OWGR Needs to Serve Up Some Sexy Infographics

For the time being, the era of an ultra-dominant W#1 golfer is over.

This reality has opened the door for some bombastic opinionating thoughtful discussion on the system by which golf's top player is determined.

As Lee Westwood recaptured the top spot... then quickly grew weary of of the public polemic surrounding it... myriad opinion posts and countless Twitter debates have challenged the current point system or... extolled its virtues.
Some suggested there was simply too much nuance inherent in the game for any ranking system based strictly on data to be relevant ...which was kind of interesting until that post abrubtly ended with a facile quip on Luke Donald's recent fashion daring.'s Melanie Hauser wrote what I found to be the best breakdown of the current OWGR controversy, providing some historical perspective and finishing with a call to "sit back and enjoy the shuffle".  Which is definitely what I'll do. --->

I do have one suggestion for the OWGR that might go a long way towards making their rankings more engaging for a wider swath of the population... those like myself who just aren't that into raw data on who's #1: Have a look at the Rolex Rankings.

Women's golf certainly knows something about a shuffle at the top, but they don't seem to get bogged down by it.  And the Women's World Golf Ranking... the Rolex Rankings... do some extremely sexy things with their stats. They also provide a depth of information about the game that makes the battle for number one... and the trajectories of individual players... much, much, much more engaging than the bare-bones OWGR site.

The Rolex site is easy-on-the-eyes and interactive; fans can select favorite players and compare their progress infographically.  It's brilliant and I'm quite sure that if applied to the OWGR it would encourage... and enrich... engagement with men's professional golf. The tiresome discussion of who should, could, would be #1 is fine for hardened golf journalists/bloggers/scribes but the rest of us would surely appreciate a little infographic love.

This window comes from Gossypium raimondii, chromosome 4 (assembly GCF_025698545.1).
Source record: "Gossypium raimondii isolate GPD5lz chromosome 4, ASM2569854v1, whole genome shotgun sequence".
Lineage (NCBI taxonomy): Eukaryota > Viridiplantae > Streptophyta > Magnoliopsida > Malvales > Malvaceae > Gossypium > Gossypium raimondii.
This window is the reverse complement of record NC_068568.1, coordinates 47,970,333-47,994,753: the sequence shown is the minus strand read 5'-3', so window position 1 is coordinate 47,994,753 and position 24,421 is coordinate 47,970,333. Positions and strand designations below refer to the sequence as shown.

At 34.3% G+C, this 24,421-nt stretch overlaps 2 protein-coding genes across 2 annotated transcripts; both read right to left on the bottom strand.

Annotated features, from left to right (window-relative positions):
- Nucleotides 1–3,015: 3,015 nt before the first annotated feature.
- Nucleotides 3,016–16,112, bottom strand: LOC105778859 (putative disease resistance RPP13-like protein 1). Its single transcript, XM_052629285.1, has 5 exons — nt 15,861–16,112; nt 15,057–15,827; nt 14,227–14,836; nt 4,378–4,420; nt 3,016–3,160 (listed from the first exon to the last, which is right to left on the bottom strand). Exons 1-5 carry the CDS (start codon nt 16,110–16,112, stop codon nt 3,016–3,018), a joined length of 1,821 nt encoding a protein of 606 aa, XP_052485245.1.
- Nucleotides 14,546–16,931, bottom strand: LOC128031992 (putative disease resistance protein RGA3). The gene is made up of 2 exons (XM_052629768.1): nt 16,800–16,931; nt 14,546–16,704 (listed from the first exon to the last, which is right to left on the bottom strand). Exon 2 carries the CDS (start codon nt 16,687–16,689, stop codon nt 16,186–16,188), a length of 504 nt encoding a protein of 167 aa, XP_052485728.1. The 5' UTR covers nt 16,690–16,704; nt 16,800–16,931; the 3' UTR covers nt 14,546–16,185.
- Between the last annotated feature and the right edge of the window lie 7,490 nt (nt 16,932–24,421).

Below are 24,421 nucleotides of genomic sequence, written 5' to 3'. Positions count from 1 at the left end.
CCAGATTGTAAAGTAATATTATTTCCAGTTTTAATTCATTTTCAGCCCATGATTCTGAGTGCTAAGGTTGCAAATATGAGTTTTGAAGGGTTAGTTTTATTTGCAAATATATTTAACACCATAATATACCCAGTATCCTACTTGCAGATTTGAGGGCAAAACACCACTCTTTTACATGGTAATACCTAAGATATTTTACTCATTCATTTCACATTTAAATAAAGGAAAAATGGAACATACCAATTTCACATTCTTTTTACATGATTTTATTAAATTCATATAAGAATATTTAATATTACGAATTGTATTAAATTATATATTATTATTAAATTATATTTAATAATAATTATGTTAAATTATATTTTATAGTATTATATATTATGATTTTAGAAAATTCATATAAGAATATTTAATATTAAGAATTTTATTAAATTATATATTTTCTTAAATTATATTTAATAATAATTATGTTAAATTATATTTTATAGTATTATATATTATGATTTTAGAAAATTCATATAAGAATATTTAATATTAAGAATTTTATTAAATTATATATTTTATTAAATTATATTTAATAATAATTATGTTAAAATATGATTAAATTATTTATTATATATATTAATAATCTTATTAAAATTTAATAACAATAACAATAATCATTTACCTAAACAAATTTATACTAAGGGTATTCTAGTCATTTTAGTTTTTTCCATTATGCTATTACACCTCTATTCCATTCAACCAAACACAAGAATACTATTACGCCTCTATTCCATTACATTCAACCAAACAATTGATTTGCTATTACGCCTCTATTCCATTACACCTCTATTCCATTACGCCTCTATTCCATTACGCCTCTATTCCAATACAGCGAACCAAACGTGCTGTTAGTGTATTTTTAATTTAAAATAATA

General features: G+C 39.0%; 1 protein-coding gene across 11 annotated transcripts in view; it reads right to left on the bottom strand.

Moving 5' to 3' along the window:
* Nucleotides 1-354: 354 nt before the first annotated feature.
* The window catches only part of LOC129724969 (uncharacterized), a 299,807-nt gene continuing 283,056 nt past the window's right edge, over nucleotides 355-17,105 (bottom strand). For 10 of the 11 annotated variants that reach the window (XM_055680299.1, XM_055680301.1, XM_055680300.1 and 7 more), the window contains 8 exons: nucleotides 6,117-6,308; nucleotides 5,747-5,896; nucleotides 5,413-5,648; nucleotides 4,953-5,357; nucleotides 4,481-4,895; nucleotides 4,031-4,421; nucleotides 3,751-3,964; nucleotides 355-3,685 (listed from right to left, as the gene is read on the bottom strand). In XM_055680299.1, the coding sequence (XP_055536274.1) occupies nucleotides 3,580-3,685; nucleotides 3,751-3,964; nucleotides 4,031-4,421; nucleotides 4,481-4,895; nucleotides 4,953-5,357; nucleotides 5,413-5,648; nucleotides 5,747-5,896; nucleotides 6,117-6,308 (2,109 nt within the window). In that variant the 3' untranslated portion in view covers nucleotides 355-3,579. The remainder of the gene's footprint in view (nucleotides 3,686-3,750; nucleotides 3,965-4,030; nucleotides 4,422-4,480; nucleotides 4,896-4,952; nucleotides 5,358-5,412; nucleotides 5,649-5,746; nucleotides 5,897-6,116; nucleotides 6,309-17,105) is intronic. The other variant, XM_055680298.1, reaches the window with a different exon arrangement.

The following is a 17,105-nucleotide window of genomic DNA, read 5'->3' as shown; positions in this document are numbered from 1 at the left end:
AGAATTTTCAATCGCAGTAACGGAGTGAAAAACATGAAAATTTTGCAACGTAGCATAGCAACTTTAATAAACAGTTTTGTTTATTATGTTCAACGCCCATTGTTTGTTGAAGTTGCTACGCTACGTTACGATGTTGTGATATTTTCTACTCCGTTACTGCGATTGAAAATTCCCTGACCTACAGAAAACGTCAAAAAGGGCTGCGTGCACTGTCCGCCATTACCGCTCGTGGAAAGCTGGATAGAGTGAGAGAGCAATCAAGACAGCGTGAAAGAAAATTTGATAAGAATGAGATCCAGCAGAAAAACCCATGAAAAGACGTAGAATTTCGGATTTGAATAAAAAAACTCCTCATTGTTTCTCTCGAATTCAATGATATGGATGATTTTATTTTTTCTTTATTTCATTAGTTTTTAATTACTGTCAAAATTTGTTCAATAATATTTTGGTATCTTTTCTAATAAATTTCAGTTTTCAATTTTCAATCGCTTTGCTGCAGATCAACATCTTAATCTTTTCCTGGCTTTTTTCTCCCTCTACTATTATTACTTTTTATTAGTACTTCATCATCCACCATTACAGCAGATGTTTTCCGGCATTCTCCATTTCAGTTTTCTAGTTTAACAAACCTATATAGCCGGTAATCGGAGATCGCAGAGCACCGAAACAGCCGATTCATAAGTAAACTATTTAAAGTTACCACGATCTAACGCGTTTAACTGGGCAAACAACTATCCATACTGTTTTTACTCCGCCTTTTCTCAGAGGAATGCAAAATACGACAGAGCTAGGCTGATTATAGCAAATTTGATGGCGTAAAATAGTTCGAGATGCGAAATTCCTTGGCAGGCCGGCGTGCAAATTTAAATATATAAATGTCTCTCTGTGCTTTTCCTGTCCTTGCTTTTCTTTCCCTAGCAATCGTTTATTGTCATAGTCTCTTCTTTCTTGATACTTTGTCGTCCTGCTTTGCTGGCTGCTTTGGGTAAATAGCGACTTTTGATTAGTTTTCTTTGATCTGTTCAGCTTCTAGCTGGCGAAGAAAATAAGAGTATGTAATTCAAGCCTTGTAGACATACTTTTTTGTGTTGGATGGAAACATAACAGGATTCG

1. I saw the word sexy and rushed to this blog expecting....well- I don't know what I was expecting.

    Another of the many good reasons to follow to follow the women closely is the fact that in your gut, the rankings seem quite accurate. The best women players in the world are pretty much ranked where they should be.

    On the other hand, something about the men's rankings seems "skewed."

  2. Speaking of women's golf, here's a nice story about a name you are familiar with!

  3. .

    i'm not sure i could make any sense out of either one but i know it makes a big difference to players having endorsements

    in each and every contract a sponsor and player agree on, the terms typically include "incentives", and rankings are a very OBJECTIVE way, down to the hundreth-percentage point, as to where a player ranks, and therefore what the players "value" is and thus the compensation

    it's actually why that winning putt at augusta is worth so much beyond the purse, and the jacket

    which reminds me of an old auerbach story whereas a superstar asked to be paid "extra" for making the all-star team - auerbach replied " i'm paying you a superstar salary, so if you don't make the all-star team, i'm the one who is owed money back! "

    anyway be well

    ftliquordale soFLA

  4. I can see Red lighting up a cigar right now if I close my eyes. You mean there is a link between the rankings and money. As Claude Rains might have said about it in Casablanca: "I'm shocked, shocked to hear of this money and rankings link!!" Hope life is good under the sun Frank.

  5. The OWGR site really is boring and kind of add to the perception of irrelevancy.

  6. The OWGR is almost as controversial as Tiger Woods. With that being said, it is clearly a marketing ploy by the PGA to spark interest in the other Pro's while Tiger works his way back and Phil decides on a driver. The game of golf, by it's nature and heritage, has never recognized players as the best in the world on a week-to-week basis. The reason that names like Hogan, Nicklaus, Snead, Sarazen, and others come up as the "best" is not because of their weekly accomplishments. It's a body of work that can't be projected, it must be earned. The PGA would be better served holding less tournaments and promoting their young guns globally through exhibition rounds in large markets, connecting with the fans. I'm not sure what the solution is, but from a marketing standpoint the PGA can do better than a "whos hot" ranking system. Just a humble opinion.


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